MUSIC REVIEW | Ramones – Ramones (1976)

Ramones 1
I’m a big punk rock fan. Mainly of 90s, Californian punk rock like Bad Religion, Guttermouth, The Vandals and NOFX. Which I’m sure traditional punk rock fans would think makes me a poser. I like The Clash, I find the Sex Pistols supremely over rated. But to me, my love of 90s punk rock has always made me a little scared to give the Ramones a go. I like what I’ve heard, but it sounds so simple and innocent. I also think it all sounds exactly the same. How many times can I hear the same song with s different name? And if I don’t like it, am I bad punk rock fan? With my fandom on the line, I took the plunge anyway, and listed to Ramones.


Opening with one of the songs I have heard plenty of times before and assumed represented everything else I’d hear on this record, Blitzkrieg Bop is a cool enough two minutes of poppy punk and gets the job done without ever outstaying its welcome. Which leads into an early pleasant surprise with Beat on the Brat. It’s not like every other Ramones song I’ve ever heard. Despite its simple guitar sound, it’s almost a little 80s new wave and pretty far from what I expected from this record. While still sounding exactly like the Ramones.

But it’s back to business as usual with Judy is a Punk. Then there’s I Wanna Be Your Boyfriend. Slow the tempo down just a tad, and back off a tiny bit of overdrive from the guitars, and you have a straight up 50s rock n’ roll tune that could be played in a dodgy 50s themed diner on a vintage looking jukebox.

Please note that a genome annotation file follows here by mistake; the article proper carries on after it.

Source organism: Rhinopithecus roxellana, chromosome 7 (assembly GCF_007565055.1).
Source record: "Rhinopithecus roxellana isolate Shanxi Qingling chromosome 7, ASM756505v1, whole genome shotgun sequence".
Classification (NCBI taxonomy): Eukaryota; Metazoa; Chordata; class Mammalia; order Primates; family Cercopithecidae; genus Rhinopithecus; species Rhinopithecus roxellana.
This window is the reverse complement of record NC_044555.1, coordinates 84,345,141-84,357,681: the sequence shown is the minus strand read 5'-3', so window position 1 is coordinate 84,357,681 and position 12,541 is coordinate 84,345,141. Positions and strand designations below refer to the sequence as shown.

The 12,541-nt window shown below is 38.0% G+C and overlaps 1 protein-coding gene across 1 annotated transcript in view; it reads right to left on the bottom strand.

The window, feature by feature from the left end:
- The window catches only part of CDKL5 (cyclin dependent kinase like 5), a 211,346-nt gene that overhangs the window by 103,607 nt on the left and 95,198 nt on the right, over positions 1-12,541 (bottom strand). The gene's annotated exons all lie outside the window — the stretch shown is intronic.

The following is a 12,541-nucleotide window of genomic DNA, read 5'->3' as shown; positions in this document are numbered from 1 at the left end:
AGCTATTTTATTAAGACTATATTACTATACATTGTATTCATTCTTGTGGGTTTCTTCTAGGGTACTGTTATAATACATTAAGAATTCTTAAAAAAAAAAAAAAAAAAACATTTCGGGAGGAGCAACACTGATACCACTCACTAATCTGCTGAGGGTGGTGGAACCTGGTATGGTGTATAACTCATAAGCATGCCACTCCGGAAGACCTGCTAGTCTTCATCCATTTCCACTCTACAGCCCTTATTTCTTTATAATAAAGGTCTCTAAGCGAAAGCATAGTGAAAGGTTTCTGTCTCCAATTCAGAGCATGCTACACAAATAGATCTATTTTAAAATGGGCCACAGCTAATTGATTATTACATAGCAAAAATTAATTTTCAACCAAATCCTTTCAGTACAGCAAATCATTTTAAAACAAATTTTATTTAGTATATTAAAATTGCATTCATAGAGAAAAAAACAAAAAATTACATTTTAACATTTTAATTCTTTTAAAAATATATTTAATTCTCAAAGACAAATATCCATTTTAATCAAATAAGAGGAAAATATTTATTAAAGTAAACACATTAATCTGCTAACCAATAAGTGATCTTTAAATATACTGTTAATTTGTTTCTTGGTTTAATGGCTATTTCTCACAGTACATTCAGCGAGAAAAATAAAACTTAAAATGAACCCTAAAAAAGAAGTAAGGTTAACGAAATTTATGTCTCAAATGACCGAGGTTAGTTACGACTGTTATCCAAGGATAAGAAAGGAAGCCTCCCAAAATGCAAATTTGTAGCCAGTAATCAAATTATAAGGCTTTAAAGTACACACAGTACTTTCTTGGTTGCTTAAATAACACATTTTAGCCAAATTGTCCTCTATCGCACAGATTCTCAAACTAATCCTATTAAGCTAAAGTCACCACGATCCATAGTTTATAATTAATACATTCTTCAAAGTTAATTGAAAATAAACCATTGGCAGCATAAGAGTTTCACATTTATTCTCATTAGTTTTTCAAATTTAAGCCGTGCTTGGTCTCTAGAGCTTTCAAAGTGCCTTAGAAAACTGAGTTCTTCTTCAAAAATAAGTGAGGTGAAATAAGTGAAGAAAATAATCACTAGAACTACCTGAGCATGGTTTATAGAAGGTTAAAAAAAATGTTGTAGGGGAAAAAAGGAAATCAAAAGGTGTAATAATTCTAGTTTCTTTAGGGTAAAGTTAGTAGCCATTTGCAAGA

If it wasn’t for the split second of silence between Chainsaw and Now I Wanna Sniff Some Glue followed by I Don’t Wanna Go Down to the Basement, it would be pretty much impossible to pick where one song finishes and the other begins. I have to assume that there were times when even the Ramones got confused with which one of their songs was which.
Ramones 2
I get it, at the time, the Ramones were doing something new and forging their own path. I tried my best to keep that in mind while listening to Ramones. But it’s impossible to ignore the bands influenced by the Ramones and how they expanded on that influence and took the Ramones sound and attitude to much more interesting places in the years since. So while I can appreciate the part this band and Ramones the album played in inspiring so much of the music I love, I’ll be content to stick with the bands that came later, rather than get too caught up with these originators. Sometimes, the original isn’t always the best.

Ramones

Other Opinions are Available. What did these people have to say about Ramones?
Sputnik Music
The NME
Hexen Definitive

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